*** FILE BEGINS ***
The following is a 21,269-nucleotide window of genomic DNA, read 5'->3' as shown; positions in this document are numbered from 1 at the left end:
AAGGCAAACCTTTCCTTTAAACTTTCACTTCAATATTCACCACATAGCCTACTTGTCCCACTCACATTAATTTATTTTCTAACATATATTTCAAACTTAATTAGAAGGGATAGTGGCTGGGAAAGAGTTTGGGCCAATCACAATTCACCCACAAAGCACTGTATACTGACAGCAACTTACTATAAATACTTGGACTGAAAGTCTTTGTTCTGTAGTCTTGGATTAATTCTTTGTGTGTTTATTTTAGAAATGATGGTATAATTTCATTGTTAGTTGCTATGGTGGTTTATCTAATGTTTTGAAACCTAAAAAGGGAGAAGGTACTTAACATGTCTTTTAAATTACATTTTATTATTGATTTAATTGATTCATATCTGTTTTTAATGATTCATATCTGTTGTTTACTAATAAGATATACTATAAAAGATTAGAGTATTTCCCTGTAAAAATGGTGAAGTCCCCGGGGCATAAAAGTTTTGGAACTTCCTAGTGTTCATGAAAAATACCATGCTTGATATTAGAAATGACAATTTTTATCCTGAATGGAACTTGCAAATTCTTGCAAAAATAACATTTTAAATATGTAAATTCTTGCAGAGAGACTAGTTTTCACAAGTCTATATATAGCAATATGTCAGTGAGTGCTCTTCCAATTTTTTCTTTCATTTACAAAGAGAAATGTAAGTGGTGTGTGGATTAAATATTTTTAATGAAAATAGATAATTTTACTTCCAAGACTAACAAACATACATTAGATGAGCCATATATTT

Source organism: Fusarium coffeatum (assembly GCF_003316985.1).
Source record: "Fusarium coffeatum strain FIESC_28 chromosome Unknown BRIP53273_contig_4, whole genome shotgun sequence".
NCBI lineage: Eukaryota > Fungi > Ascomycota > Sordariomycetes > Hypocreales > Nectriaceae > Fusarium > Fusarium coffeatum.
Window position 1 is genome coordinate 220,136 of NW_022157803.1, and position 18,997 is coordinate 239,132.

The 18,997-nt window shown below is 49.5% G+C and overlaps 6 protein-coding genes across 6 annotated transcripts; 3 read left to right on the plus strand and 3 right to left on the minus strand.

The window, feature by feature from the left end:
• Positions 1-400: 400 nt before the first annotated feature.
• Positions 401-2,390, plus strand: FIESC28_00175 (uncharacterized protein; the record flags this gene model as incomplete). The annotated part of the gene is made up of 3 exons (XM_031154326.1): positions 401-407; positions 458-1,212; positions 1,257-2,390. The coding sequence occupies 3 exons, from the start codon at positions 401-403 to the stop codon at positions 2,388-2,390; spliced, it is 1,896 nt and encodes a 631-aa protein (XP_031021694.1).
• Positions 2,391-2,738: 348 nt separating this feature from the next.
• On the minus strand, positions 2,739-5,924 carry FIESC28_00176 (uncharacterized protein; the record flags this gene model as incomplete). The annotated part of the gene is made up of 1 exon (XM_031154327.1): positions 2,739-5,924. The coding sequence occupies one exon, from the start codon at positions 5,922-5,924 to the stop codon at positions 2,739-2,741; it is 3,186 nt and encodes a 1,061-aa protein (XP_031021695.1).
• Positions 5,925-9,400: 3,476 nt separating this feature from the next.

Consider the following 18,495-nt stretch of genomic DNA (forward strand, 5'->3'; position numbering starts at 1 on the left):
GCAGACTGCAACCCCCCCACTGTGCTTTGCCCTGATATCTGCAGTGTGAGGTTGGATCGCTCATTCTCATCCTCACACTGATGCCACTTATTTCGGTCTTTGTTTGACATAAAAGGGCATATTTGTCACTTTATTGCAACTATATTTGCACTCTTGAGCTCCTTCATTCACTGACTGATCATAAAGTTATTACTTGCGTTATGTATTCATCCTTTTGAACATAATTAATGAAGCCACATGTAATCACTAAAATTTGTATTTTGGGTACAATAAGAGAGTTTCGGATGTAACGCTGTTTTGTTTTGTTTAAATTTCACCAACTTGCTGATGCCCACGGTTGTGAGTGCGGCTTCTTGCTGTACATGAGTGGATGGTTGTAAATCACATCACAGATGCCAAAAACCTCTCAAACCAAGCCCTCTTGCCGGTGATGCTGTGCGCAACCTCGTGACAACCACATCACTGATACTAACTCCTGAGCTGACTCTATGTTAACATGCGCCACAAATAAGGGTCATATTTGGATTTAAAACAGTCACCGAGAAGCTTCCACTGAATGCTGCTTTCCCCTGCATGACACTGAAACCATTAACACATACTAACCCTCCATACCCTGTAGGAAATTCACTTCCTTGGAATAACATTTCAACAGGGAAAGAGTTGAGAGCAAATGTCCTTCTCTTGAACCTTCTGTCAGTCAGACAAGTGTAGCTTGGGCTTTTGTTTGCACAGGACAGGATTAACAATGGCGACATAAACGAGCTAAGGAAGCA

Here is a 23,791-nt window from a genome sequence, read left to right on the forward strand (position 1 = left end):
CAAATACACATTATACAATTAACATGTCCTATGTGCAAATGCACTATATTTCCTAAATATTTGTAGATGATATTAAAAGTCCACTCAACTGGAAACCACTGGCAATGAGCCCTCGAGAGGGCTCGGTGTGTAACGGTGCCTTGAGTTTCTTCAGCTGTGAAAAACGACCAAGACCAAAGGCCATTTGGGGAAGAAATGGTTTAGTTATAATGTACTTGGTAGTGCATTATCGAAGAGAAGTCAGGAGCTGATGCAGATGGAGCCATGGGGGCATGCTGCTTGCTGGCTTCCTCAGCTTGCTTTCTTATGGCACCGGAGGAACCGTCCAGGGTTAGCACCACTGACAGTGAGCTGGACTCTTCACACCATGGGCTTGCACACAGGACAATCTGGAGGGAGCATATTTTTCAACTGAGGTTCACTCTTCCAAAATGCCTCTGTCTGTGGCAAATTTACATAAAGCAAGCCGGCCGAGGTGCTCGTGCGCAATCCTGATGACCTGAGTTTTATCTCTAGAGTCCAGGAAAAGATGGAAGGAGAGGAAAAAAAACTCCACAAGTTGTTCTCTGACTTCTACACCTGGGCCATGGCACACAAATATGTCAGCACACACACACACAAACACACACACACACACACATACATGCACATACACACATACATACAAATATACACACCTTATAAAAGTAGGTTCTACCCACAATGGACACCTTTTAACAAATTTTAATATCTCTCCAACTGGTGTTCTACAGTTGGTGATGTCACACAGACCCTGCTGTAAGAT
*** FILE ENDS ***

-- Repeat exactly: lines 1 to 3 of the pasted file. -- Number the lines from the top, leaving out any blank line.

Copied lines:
The following is a 21,269-nucleotide window of genomic DNA, read 5'->3' as shown; positions in this document are numbered from 1 at the left end:
AAGGCAAACCTTTCCTTTAAACTTTCACTTCAATATTCACCACATAGCCTACTTGTCCCACTCACATTAATTTATTTTCTAACATATATTTCAAACTTAATTAGAAGGGATAGTGGCTGGGAAAGAGTTTGGGCCAATCACAATTCACCCACAAAGCACTGTATACTGACAGCAACTTACTATAAATACTTGGACTGAAAGTCTTTGTTCTGTAGTCTTGGATTAATTCTTTGTGTGTTTATTTTAGAAATGATGGTATAATTTCATTGTTAGTTGCTATGGTGGTTTATCTAATGTTTTGAAACCTAAAAAGGGAGAAGGTACTTAACATGTCTTTTAAATTACATTTTATTATTGATTTAATTGATTCATATCTGTTTTTAATGATTCATATCTGTTGTTTACTAATAAGATATACTATAAAAGATTAGAGTATTTCCCTGTAAAAATGGTGAAGTCCCCGGGGCATAAAAGTTTTGGAACTTCCTAGTGTTCATGAAAAATACCATGCTTGATATTAGAAATGACAATTTTTATCCTGAATGGAACTTGCAAATTCTTGCAAAAATAACATTTTAAATATGTAAATTCTTGCAGAGAGACTAGTTTTCACAAGTCTATATATAGCAATATGTCAGTGAGTGCTCTTCCAATTTTTTCTTTCATTTACAAAGAGAAATGTAAGTGGTGTGTGGATTAAATATTTTTAATGAAAATAGATAATTTTACTTCCAAGACTAACAAACATACATTAGATGAGCCATATATTT

Source organism: Fusarium coffeatum (assembly GCF_003316985.1).